This facility caused an increase in the command size, but as speeds of network hardware raised noticeably, this issue could be ignored in applications for small and mid-size businesses.

Summarizing, we may state that each approach may be classified using the following constraints:

  • Value oriented
  • Implementation speed oriented

One more thing that we have to underline is that HTTP requests are not declined by firewalls.

Data Storage

The next feature that we need to describe here is - that the same server can be easily modified in order to operate with any data source. No matter if it is an MS SQL Server database, Oracle database, a binary file or any client’s data storage, the server API doesn’t change. Therefore, by the client needs and the project’s budget, the client obtains a system which suits the requirements better.

According to the design pattern, Low Cohesion, it is recommended that the API server provides only a single method for data request. This feature guarantees that we are able to perform all required service operations (requested logging, tracing, security verifications ...) over every request.

Data Content

String queries have one issue that should be considered as critical for the transport protocol – it is a simple text format which can be interpreted not only by machine but by a human, too. Let’s consider the following code extracted from an XML query:

<AssignmentQueryData RequestID="string">

As you can see, this code can be easily read by any human/machine. As the data transferring is performed via the TCP/IP protocol, any HTTP analyzer tool can easily intercept this information. Therefore, security is an issue in this type of data transfer.

There are two ways of securing the data:

  • XML Encryption
  • Access level grants

My assumption is that both methods have to be implemented. The recommended data encryption is using SSL (or any other encryption system). Access level grants are implemented on the data level and processed by the Business Logic server.

XML Requests

The XML command set is divided into three types of requests:

  • General Requests
  • Master Requests
  • Connection Requests

General Requests

General requests require no validation or security. These requests do not access any sensitive information. Connect is an example of a general request.

<ConnectRequest Version="string" 

    <AgentPassword>123123-370E-4CC9-9518-274CFD7FB108</Passsword >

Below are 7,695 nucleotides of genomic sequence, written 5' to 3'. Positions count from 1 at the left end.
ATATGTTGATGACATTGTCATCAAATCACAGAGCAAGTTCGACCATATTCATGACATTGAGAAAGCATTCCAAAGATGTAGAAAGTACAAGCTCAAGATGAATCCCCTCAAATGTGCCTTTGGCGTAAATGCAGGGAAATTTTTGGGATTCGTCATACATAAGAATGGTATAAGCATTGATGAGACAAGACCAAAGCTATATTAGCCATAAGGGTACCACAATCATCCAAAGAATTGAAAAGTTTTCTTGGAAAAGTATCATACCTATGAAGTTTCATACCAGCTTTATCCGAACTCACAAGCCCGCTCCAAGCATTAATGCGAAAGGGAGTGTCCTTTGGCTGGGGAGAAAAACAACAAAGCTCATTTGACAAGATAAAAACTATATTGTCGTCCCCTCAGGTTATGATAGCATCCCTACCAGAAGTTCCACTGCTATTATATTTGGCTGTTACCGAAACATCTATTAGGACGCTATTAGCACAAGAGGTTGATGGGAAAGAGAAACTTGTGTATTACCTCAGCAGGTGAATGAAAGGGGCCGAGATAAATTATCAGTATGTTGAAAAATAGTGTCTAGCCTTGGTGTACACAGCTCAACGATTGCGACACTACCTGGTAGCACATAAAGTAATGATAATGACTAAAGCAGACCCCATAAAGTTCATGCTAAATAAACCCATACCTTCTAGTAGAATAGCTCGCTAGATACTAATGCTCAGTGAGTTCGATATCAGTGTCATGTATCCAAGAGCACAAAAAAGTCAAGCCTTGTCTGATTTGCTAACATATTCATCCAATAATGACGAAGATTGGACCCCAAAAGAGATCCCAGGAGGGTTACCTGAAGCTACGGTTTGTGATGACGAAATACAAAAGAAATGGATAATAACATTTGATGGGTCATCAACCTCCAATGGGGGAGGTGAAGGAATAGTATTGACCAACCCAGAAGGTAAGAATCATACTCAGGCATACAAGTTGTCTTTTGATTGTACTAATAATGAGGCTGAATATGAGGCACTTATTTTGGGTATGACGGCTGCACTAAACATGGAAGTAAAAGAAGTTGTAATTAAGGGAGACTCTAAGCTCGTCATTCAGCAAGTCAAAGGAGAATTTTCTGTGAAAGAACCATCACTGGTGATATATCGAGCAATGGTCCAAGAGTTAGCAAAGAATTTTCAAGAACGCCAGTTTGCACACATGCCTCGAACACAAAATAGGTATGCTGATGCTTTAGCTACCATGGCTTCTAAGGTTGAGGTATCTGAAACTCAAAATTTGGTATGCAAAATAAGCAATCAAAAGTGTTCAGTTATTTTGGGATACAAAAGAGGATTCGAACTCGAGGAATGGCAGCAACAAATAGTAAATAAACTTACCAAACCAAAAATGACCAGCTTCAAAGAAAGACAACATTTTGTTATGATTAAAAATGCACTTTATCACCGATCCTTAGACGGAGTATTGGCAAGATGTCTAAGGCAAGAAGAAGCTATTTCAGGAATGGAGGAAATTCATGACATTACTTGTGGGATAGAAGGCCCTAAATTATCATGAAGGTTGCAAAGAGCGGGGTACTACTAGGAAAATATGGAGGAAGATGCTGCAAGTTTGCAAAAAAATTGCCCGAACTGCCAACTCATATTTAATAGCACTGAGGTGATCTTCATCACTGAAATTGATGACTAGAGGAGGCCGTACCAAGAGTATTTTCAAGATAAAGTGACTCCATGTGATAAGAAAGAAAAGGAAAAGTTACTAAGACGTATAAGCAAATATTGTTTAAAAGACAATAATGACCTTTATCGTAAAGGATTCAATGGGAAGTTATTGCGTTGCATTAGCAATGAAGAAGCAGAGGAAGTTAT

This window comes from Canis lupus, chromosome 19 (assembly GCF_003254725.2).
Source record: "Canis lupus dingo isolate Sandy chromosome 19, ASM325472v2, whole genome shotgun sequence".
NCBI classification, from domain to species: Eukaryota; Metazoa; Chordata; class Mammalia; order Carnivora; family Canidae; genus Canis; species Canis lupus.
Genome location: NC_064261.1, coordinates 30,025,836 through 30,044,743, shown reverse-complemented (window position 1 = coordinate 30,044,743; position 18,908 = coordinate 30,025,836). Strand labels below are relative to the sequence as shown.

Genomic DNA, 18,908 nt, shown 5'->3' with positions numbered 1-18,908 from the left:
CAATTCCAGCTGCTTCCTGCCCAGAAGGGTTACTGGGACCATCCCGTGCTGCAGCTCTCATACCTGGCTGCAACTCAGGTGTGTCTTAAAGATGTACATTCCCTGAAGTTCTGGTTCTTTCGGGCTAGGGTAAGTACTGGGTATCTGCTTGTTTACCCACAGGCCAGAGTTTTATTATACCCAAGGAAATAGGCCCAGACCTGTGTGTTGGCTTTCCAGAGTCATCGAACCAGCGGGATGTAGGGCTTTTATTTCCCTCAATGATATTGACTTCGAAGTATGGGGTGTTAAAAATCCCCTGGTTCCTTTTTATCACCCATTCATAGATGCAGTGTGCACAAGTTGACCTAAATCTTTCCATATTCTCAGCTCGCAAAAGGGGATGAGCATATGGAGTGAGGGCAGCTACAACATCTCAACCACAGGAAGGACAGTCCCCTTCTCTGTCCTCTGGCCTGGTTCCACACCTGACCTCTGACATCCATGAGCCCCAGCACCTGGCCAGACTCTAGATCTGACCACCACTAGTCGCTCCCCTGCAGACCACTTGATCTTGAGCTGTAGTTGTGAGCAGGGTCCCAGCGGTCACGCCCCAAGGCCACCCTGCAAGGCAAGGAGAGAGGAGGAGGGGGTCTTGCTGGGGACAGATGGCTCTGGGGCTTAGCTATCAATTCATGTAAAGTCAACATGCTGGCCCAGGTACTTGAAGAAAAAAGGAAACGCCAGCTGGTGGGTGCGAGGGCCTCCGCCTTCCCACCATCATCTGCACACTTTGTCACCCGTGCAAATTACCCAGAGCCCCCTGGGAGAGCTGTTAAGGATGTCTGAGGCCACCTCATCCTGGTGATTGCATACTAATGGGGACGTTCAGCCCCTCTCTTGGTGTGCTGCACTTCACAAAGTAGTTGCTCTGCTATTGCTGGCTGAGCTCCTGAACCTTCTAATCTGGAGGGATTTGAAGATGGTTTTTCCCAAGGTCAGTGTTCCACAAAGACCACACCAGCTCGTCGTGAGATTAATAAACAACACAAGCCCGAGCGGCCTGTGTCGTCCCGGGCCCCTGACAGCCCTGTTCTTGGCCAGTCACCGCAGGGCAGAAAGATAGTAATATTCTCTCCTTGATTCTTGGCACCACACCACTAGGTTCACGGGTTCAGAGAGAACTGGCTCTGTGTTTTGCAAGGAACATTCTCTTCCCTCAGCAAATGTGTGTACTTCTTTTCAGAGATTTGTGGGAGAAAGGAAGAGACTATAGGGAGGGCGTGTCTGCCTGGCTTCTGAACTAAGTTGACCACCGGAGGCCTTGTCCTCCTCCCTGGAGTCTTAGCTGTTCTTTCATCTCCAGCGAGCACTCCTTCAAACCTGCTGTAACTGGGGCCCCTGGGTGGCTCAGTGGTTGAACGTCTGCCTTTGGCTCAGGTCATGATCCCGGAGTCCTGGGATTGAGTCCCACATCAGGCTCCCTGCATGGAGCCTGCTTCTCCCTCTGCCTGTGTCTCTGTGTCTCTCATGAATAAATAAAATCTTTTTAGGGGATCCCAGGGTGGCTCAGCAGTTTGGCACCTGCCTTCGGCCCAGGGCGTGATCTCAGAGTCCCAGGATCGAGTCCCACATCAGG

<Connect >
</ConnectRequest >

Connection Requests

Connection requests can only be submitted after a valid connection has been established. The XML for connection requests consists of a Command node wrapped in the ConnectionRequest node.

Connect” must be submitted before submitting connection requests. Connect is a general request and will validate an agent access to the database system. Upon validation, Connect will return a ConnectionID. This ConnectionID is required for all subsequent connection requests.

Usually, in multi-tier applications, we must distinguish between connection and sessions. Sessions are opened for a single user, while the connection exists for the server. This is a good practice, as we may control all clients that obtain access via the same data client server.

The business implementation can be the following: we have a single data server, Pocket PC and Smart PC clients. For each type of the client, we define their own server application. Therefore, we can measure the access for a single type of user providing access for a server.

Having a single server for each client is vitally important as the business clients might have different traffic loads, and they can implement their own business oriented operations without impact on the main business data server.

< ConnectionRequest Version="string" 


    <Passsword>123123-370E-4CC9-9518-274CFD7FB108</Passsword >
    <ClientID>12312</ ClientID >
</ ConnectionRequest >

Attribute Name

Attribute Description


Command query version


Valid client server connection identity


Request identity

Session Requests

Session requests can only be submitted after a valid session has been established. The XML for session requests consists of a Command node wrapped in a SessionRequest node. “BeginSession” must be submitted before submitting session requests. BeginSession is a connection request and will validate user access to the company data system database determined by the connection. Upon validation, BeginSession will return a SessionID. This SessionID is required for all subsequent session requests.

<SessionRequest Version="string" 

       SessionID="string" RequestID="string">
  <WarrantyQuery Filter="string" Max="string"


Attribute Name

Attribute Description


Command query version


Valid session identity


Request identity

XML Response

The response format should also be standardized to be easily implemented. We may ignore an XML access level, as this information is needed only when we perform a data request.

The format may be the following:

<SessionResponse Successful="true" 

      ResultCode="000" ResultText="Successful"

    <StartDate>12-17-2001T12:00</StartDate >

Attribute Name

Attribute Description


Specifies whether the request succeeded


Returns error code


Short error description if any


Returns request identity


Within this article were considered business requirements of heterogeneous business applications. The most popular existing platforms were briefly considered. As a solution to the problem of client independent business applications was proposed a method of system architecture which allows manufacturing of such systems. The method is based on using Web services/ Sockets as the server application part and XML as an inner format of transferring data. The main issue of the approach considered was data security related. Implementation of additional security features on both steps of data processing: data retrieving and data transferring, was proposed.

I do not consider this a standard of application development. My assumption is that each organization that deploys computer based business solutions must have their own (or bought) framework of thsi type.

This approach can be standardized to CMSs (Content Management System) which can be built successfully.


  1. MSDN
  2. SEI: Object Request Broker


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Comments and Discussions

GeneralInterprocess communications between Java app and .NET app on same machine Pin
John Obremski12-Jun-09 10:15
memberJohn Obremski12-Jun-09 10:15 
GeneralConnect Access in pocket pc 2005 [modified] Pin
Thai Duong Nguyen7-Nov-06 16:41
memberThai Duong Nguyen7-Nov-06 16:41 
GeneralRe: Connect Access in pocket pc 2005 Pin
Kirill Yatsenko9-Nov-06 12:14
memberKirill Yatsenko9-Nov-06 12:14